In the light of fasting the Ramadan fast with my Muslim colleagues and working new hours at work (night shift is crazy and making me lazy), I made time to attend a market in the East Rand (I know, I should have started doing something in my hometown a long time ago). I attended the Black Notes Market in Duduza last Saturday.
So Tshepo, a friend, invited me to come and check out the market that is hosted every month for their small but bustling community in the Duduza township in Springs. Mind you, I never grew up in townships, so a few thoughts comprising of all my fears started coming to life; that includes being mugged, hijacked and sold into slavery in another country (I know I’m being dramatic but I have my reasons).
I arrived at about half past four and was greeted by smiling faces at the gate. I bought my ticket (they are twenty bucks so broke students don’t have an excuse), drove in and parked my car. The first thing I noticed was the cold (I am telling you- how people have fun in that weather still baffles me). It was freezing (Still not blaming it on my flimsy top and barely warm poncho)! I started to walk towards the main arena when I saw a beautiful sight – children were skating and playing chess (it was a large set). It looked so calming and beautiful against the sunset that I would give anything to know what it was they were doing with the pawns and the bishops (not a chess player).
The music was amazing and before I knew it, a voice started singing and I was spellbound. A young man (who I later found to be Kgomotso aka Okolom- and it’s his birthday today) has an amazing voice and it carried me through as I drifted into some rhythmic dream while I sat at the edge of an amphitheatre step looking rather awkward. It wasn’t long till a young lady (don’t recall her name) was singing in a voice that would rival my taste in tribal music. I then shook myself out of the trance I was in and made my way to the actual market (I was by the part of the park that had the entertainment). There weren’t a lot of stalls but the few that were there sold mostly food – no I didn’t eat any of it, I wasn’t hungry- and another stall further south had what looked like beanies or headscarves.
The Black Notes Market explained is meant to be a jam session, a market and a record label in one and I love how they were able to culminate that into one event without overwhelming themselves.
Children and young adults respectively were all over the place and everyone was enjoying themselves. I had the time of my life watching a pair of girls dance and break it down like my mama didn’t give me. There was also an open mic session where a group of girls went up and sang a song by Ringo Madlingozi (hope I spelt that right). It was a colourful affair and I could feel the unity that brought everyone together. These people weren’t just friends, they are family. It was so heartwarming to see such events receive support because well, you know, the youth isn’t getting the attention it needs period.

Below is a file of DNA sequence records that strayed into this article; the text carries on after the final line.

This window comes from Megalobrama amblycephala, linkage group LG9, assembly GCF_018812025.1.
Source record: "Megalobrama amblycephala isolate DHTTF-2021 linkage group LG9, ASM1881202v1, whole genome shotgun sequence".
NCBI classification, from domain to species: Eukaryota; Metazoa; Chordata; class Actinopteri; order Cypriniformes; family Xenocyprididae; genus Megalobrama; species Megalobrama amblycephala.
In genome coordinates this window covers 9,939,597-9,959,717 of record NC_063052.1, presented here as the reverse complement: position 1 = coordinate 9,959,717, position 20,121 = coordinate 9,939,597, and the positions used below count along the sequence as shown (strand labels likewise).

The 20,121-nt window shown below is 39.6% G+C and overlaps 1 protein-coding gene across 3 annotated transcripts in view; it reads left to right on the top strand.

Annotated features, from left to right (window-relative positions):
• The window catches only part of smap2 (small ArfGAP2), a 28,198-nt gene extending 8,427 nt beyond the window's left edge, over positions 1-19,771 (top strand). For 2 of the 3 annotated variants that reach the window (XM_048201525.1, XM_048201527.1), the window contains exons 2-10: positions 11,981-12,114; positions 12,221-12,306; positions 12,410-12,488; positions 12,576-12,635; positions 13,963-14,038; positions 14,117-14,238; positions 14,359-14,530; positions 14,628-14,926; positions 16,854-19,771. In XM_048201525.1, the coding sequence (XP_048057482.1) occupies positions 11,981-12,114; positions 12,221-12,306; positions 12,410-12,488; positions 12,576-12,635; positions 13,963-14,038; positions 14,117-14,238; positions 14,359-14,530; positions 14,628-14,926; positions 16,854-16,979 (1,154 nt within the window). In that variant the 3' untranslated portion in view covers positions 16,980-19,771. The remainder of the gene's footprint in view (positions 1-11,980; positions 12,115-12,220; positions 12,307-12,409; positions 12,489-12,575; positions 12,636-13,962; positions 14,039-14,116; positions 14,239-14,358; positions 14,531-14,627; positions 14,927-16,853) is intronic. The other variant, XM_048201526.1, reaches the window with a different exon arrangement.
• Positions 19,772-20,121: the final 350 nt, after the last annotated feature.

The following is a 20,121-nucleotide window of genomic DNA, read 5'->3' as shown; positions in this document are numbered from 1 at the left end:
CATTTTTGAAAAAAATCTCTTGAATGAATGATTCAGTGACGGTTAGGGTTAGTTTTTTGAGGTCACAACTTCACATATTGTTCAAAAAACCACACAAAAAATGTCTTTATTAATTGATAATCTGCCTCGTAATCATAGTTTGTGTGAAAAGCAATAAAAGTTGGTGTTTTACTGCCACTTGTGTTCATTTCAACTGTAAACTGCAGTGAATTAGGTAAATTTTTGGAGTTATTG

No event is perfect of course, there was just so much alcohol (haha) and there wasn’t an age restriction in any of the areas so children were exposed to alcohol drinking adults. There was no monitoring to make sure none of the young ones drank as well but everyone acted out in a mature manner. I am happy to report that there were no drunken fights and the place stayed relatively clean till the end which is commendable. They have only recently decided to venture into events so we’ll keep an eye on them.
Would I go again? Definitely. But their next market is going to be held on the weekend of my friend’s baby shower (the 1st of July if I’m not mistaken) so it’s a shame I won’t be able to attend it, but if you are ever in the vicinity or you are a young entrepreneur who’s looking to get a bit of space, contact the organisers and they will hook you up with the details.
For more information contact: Kgomotso Moloko (cell) (076) 618 8858 (email) firstname.lastname@example.org
Visit the website: http://www.black-notes.co.za or visit their Facebook page: Black Notes